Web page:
PLANS for schoolchildren to use public transport instead of school buses have sparked fears for their safety.
Staffordshire County Council is looking to move away from providing school buses and get more school children to use public transport.
The plans only affect secondary school children, not primary school children, and have already been implemented elsewhere in the county.
But, as the scheme is now being rolled out in Cheadle, school leaders are concerned about the safety and timing implications the changes will have.
Keith Hollins, executive principal, for Cheadle Academy, said: "I understand completely the county council point of view that they are providing two subsidies for one bus route.
"My issue is the safety of students; I'm not saying public buses aren't safe, but school buses by definition, and the fact there is only school children on them, are safer.
"Another serious issue is the timing of the buses, because with students having to walk to and from the bottom of Station Road to school, it makes it difficult for them to get to and from school on time, whereas school buses pull up right outside school.
"However, I'm grateful to the county council for altering the bus service schedules to try and tackle this issue; they have also provided us with maps, timetables and diagrams.
"We have no control over this, it is not our decision, but we will not be punishing students who are late in the mornings because of the service buses.
"Another concern is children missing buses after school, especially in dark, wintry weather, and we will ensure provisions are made for them to come back into school.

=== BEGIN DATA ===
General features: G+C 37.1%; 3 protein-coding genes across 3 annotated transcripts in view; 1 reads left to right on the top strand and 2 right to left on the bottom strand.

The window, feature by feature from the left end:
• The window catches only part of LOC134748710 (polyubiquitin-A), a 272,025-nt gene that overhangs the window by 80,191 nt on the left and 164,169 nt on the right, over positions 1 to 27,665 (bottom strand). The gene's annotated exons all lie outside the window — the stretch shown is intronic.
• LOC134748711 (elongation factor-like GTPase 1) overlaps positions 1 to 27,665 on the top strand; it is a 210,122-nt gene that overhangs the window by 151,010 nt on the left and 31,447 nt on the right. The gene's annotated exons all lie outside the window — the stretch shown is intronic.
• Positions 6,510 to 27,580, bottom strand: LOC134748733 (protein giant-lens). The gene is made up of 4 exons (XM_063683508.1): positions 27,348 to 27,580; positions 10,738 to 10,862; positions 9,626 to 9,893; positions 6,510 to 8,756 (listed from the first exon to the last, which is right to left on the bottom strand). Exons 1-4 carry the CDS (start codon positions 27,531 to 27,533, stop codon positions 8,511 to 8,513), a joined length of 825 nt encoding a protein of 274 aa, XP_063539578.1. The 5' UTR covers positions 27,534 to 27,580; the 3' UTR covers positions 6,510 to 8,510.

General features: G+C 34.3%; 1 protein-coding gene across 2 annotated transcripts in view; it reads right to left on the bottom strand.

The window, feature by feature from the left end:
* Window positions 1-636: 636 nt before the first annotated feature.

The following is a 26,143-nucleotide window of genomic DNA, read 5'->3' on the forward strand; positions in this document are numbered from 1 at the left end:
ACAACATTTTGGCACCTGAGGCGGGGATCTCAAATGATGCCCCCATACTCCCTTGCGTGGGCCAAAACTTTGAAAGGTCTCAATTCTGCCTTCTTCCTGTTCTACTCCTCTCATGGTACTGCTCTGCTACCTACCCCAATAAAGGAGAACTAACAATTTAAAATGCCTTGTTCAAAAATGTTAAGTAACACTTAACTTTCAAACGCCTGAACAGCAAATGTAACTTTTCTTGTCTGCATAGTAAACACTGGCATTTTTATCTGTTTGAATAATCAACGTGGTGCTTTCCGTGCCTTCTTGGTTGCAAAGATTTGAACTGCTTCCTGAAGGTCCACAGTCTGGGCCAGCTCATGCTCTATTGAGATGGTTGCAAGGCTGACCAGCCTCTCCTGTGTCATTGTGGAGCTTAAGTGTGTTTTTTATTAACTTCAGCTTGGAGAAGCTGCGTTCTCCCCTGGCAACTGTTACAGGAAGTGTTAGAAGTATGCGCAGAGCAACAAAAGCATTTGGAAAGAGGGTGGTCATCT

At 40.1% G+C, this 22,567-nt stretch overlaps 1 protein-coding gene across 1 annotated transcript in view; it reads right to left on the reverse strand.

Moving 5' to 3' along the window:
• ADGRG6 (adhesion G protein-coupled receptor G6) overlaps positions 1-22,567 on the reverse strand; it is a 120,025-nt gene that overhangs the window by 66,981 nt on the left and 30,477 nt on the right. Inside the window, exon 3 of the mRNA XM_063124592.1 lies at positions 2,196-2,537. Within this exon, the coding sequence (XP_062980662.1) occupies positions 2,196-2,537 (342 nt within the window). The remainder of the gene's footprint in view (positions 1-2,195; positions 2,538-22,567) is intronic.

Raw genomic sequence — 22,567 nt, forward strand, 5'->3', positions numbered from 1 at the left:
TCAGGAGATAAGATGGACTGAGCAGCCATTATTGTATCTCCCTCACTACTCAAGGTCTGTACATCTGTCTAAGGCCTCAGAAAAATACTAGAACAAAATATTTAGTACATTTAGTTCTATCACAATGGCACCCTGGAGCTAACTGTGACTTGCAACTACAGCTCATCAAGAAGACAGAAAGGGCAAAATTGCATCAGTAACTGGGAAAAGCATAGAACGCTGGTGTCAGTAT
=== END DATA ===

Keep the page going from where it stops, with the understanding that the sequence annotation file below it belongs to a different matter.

"We will be monitoring the situation with those affected to make sure, as much as we can, that children aren't being disadvantaged in any way by having to catch service buses."
The matter has been brought to the attention of Cheadle Town Council, which was notified about the issue in an email by Ian Walford, assistant head at Sandford Hill Primary School.
Mr Walford said: "This has exceptionally serious child safety implications as well as having a devastating impact upon children's attainment and progress.
"Local schools are vehemently opposed to it, as are local parents, who have grave reservations about this and I am aware that a large number have composed letters of opposition.
"Children will be dropped off on Tean Road then have to walk along the main road, unsupervised into school. Who is then responsible for their safety?
"Currently children are dropped off in the school grounds and are therefore brought safely into school."
The matter was discussed during a Cheadle Town Council Committees meeting on Monday, April 7.
Development services committee chairman councillor Ivor Lucas said: "It is terrifying that children are being asked to take public transport.
"It is a disgusting situation and a very sad time and this is not on; save money by all means, but not at the sake of children's safety.
"Currently they are taken straight from home to school and vice versa and it is safe.
"If the weather is inclement and the bus service is cancelled, what happens to the children who are stuck at school?."
Deputy town mayor councillor Ron Locker said: "Cuts have to be made, but children should be the last area cut.
"That junction is a terror by Station Road and we're talking about children's lives, so why they're doing this I'll never know; why mend something that's not broken.
"There will come a time when the service buses are full and there is no room for the school children.